The Italian Zabaglione

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Victor Loupan

One of the most iconic Italian poets Giacomo Leopardi (whose poems were translated into Russian by Anna Akhmatova) wrote a masterpiece of prose entitled Zimbaldone, which has not yet been translated into Russian or published in Russia. In biographical databases it is mistakenly referred to as ‘A Diary of Reflections’. Yes, it is a collection of thoughts and meditations, but the very word ‘zimbaldone’ means exactly ‘zabaglione’ – an Italian dessert that was created as far back as the sixteenth century by a great cook Bartolomeo Scappi. Zabaglione is a famous whipped egg yolk dish with addition of various other ingredients.

For Leopardi, reflection and lofty talks are a sort of metaphorical froth.

The humorous title that the author chose for his monumental masterpiece means a lot. For Zimbaldone consists of three thousand pages of brilliant prose where linguistics, study of language and literature, philosophy, politics, aesthetics, science, history, ethics, short notes, great reflections, ‘the art of being unhappy’, a theory of deriving pleasure, meditations on music and faith, metaphysics of nature, rationalism, praising of illusions, recollections, love, and boredom are all mixed up in a stream of thoughts.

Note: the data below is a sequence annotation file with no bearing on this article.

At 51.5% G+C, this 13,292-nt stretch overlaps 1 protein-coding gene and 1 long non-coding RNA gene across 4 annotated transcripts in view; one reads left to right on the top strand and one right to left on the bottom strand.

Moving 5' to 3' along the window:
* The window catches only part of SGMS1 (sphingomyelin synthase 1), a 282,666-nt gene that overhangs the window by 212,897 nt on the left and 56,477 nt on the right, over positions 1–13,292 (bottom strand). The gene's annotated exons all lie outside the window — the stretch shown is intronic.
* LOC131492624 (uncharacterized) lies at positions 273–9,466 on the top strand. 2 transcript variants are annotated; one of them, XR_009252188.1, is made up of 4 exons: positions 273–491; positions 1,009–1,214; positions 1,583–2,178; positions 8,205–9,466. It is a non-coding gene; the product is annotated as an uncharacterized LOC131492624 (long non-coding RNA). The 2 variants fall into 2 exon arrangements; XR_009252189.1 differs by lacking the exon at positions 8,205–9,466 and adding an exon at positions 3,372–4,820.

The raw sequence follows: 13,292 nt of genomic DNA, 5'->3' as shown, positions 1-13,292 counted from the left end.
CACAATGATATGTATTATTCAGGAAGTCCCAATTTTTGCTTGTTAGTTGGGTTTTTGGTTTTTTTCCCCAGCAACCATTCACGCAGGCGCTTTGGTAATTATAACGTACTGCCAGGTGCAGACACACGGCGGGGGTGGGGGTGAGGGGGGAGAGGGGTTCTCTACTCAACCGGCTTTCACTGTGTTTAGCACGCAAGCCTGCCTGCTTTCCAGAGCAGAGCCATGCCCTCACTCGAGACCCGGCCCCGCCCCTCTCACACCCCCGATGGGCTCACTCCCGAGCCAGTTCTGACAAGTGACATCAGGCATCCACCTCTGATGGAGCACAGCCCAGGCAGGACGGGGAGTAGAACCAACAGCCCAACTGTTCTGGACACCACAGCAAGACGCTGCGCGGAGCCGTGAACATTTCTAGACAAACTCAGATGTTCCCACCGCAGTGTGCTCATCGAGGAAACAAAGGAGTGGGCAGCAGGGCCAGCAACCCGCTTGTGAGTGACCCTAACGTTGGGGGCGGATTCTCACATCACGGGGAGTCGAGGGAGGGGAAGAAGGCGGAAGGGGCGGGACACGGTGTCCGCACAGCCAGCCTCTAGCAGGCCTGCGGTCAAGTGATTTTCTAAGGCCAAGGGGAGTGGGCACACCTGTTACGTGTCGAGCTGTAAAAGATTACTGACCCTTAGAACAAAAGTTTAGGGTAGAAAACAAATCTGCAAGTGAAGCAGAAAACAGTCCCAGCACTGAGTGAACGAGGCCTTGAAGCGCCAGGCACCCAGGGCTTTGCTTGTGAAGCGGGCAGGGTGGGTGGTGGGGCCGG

Italians idolize their Leopardi because he — more than anybody else – is the embodiment of the deep essence of culture on the one hand and a playful attitude towards it on the other. His ‘zabaglione’, which is extremely involved yet very easy for ‘intellectual digestion’, tells a great deal about culture as an all-embracing concept without which life simply does not exist and cannot exist.

Italy is considered the birthplace of the European civilization that has nurtured all of us, in all its complexity and simplicity. The French call it ‘art de vivre’. What to call it in Russian? It will be ‘iskusstvo zhit’, that is, ‘the art of living’.

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